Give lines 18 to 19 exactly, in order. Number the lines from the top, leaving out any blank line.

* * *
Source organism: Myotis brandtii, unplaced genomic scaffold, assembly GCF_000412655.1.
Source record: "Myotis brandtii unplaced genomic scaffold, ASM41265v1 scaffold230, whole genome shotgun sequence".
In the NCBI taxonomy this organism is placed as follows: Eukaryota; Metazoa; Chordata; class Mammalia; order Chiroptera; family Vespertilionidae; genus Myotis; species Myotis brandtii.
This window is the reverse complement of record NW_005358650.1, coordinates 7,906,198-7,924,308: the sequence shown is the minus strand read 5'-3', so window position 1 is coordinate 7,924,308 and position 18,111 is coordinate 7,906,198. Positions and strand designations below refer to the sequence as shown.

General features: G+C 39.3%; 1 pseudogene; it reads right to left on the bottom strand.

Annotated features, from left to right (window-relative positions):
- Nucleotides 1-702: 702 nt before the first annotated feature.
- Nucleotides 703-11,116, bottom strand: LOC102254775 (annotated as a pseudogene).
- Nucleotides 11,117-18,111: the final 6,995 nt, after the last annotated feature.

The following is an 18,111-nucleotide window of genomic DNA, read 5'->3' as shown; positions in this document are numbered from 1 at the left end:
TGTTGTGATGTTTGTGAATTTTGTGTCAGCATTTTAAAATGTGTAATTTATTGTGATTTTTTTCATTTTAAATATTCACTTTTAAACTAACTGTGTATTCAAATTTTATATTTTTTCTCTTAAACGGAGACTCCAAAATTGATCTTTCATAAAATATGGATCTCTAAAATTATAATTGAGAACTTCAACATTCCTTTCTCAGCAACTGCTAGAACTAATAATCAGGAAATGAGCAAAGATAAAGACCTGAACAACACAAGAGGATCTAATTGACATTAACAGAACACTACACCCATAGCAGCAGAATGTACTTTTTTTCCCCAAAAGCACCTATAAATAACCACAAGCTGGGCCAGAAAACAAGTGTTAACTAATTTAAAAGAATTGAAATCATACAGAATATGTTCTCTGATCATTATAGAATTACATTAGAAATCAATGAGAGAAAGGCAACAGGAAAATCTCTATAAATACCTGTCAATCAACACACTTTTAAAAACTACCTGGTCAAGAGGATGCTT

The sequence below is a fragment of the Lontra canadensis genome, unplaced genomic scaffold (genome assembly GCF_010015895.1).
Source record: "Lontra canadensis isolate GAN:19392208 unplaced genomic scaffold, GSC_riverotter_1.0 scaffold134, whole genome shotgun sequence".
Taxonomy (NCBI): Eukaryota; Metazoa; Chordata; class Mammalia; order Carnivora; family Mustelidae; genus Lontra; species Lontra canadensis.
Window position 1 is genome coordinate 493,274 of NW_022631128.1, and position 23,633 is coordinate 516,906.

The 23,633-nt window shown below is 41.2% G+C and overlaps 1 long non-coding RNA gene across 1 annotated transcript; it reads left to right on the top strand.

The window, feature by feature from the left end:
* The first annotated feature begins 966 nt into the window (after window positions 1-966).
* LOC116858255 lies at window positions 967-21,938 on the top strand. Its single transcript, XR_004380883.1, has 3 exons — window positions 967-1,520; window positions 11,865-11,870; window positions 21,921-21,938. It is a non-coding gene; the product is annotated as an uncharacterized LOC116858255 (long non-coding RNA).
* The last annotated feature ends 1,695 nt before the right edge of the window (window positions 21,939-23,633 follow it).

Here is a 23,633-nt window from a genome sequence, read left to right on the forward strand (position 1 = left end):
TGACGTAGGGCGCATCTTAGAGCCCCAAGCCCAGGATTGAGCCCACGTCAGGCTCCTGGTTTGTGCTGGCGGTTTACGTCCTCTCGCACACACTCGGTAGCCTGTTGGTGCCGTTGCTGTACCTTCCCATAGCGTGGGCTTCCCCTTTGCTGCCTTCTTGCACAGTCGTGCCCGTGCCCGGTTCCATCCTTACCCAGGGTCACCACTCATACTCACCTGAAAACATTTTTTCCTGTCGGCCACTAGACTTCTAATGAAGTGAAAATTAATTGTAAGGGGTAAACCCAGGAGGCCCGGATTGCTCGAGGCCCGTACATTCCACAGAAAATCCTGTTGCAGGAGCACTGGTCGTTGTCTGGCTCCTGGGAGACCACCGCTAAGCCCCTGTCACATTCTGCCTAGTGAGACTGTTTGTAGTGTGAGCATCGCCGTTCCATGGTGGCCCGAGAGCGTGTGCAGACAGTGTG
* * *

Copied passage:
* The first annotated feature begins 966 nt into the window (after window positions 1-966).
* LOC116858255 lies at window positions 967-21,938 on the top strand. Its single transcript, XR_004380883.1, has 3 exons — window positions 967-1,520; window positions 11,865-11,870; window positions 21,921-21,938. It is a non-coding gene; the product is annotated as an uncharacterized LOC116858255 (long non-coding RNA).